- if you get it wrong, the game will shock you on touch! (explained in “The Shocker”)
okay so i started hand coding the game logic, but quickly resorted to using another Simon Says arduino code and modify it. i put LEDs for various functionalities until my partner delivered the necessary parts so i can implement them.
The last part of the code was to add a buzzer and play a sound with each drum hit or play. I adjusted the Buzzer volume with a resistor to not annoy everyone in the shop and removed it during midterm presentation. The interesting thing about the buzzer is that it’s the exact same sound generator used on the original Simon Says game. And each color has a classic tune to it:
- E-note (blue, lower right);
- C♯-note (yellow, lower left);
- A-note (red, upper right).
- E-note (green, upper left, an octave lower than blue);
So that was a nice piece of history/nostalgia behind it.
Now for a bit of cheekiness! I thought following the Halloween theme it shouldn’t just be Treats… How about some Tricks?
So i had played with EL wires before and i knew the “Driver” is simply turning DC input into AC which could excite and light up the material inside the EL wire, much like a Neon light.
Also, our bodies are very vulnerable to AC current. We are insulated from DC to a good degree that you need a lot of voltage and current to even feel it on your fingers. But even a small AC current with little voltage can give a very pronounced shock to the user!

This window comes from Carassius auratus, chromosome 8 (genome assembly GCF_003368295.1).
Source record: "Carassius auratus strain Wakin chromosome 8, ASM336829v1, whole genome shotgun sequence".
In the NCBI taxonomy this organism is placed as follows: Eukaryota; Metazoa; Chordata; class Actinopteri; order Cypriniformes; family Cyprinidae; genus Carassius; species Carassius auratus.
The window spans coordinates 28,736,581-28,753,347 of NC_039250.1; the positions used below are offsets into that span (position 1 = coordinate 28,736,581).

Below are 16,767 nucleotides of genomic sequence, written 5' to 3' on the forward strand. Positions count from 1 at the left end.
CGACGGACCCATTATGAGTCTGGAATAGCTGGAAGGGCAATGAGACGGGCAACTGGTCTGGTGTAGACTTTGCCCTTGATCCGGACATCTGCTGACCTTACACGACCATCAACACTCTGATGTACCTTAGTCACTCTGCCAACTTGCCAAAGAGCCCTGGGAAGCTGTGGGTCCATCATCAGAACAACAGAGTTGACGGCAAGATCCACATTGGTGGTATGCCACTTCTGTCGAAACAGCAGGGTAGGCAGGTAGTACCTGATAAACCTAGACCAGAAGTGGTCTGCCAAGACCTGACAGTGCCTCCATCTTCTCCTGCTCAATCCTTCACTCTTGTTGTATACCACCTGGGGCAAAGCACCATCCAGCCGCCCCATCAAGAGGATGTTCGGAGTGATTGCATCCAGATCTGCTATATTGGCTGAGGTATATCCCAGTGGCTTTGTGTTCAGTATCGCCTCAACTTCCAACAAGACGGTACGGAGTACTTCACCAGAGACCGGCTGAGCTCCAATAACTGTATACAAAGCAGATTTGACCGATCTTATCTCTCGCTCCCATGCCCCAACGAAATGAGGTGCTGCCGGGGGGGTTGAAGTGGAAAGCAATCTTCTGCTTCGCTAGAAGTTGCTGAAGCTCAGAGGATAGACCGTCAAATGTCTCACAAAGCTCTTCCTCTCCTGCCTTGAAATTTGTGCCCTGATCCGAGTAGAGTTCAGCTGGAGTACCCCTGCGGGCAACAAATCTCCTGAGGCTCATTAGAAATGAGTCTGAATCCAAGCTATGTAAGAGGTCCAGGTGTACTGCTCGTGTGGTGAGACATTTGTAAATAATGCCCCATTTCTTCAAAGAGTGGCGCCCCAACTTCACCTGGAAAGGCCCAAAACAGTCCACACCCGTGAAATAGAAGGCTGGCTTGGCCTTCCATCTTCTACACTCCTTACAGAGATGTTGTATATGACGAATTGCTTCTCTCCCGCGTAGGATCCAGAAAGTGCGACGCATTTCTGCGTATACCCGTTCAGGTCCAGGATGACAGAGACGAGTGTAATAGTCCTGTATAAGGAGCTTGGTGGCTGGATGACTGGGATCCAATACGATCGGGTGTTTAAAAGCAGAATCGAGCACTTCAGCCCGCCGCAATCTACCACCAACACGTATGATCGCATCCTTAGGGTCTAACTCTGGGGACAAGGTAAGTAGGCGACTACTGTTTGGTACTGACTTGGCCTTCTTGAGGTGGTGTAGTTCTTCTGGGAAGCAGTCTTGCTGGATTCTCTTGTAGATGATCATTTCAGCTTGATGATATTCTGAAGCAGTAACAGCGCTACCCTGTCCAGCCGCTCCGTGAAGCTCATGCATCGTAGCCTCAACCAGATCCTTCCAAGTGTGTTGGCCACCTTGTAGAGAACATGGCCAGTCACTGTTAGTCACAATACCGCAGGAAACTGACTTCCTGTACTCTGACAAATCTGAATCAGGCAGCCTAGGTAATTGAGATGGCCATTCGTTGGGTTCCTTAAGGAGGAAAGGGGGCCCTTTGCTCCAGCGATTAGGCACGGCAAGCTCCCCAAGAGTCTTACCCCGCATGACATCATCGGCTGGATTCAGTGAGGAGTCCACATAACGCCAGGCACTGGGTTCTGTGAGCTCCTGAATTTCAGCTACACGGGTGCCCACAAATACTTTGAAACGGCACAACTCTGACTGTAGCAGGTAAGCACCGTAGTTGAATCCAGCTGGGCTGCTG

The issue here was that i had a more advanced driver that had circuitry to switch between constant light and blinking light. It also resets when it’s not powered. So i couldn’t just power it off and on with a switch. I had to turn it on to the right “constant light” mode and then turn it off after it produced AC. That alone opened a big can of worms i did not really predict. If i could just switch the DC input, i could easily use a MOSFET for the task and use the same power source for the Arduino as well. But now i had to use a Relay to do the job.
In my hopeless attempt to maybe avoid using relays and measured the output of the AC driver to see if voltage doesn’t go to negative and it just a wave above 0 volts. Which it wasn’t..
So the 5 relay strategy initially worked. i could turn the EL lights around the drum discs off and on with 4 relays that had AC fed to them. I could also use only one AC driver in an always on mode. Finally i attached a different wire with a fifth relay to some aluminum layer over the discs to deliver the shock. They were right next to my Piezos and when it turned on, it messed with the inputs from the Piezos and gave wrong reading.
UPDATE: i now actually think the problem was the all the components were sharing the same ground, So maybe the issue is that AC and DC shouldn’t share the same ground…
No matter the cause, all my AC endeavors are out and replaced with a corresponding color of LED. The solution was to use a different driver or modify the existing one.
Bringing it All Together
Alrighty, So The last step was the easiest, as i used LEDs for output and only had to replace them with the proper inputs. Yinghua did a great job of fabricating both the drum circles, EL wires (that sadly wont be used) and the box mechanism.
The last step was to just add the candy and now we’re ready to play!!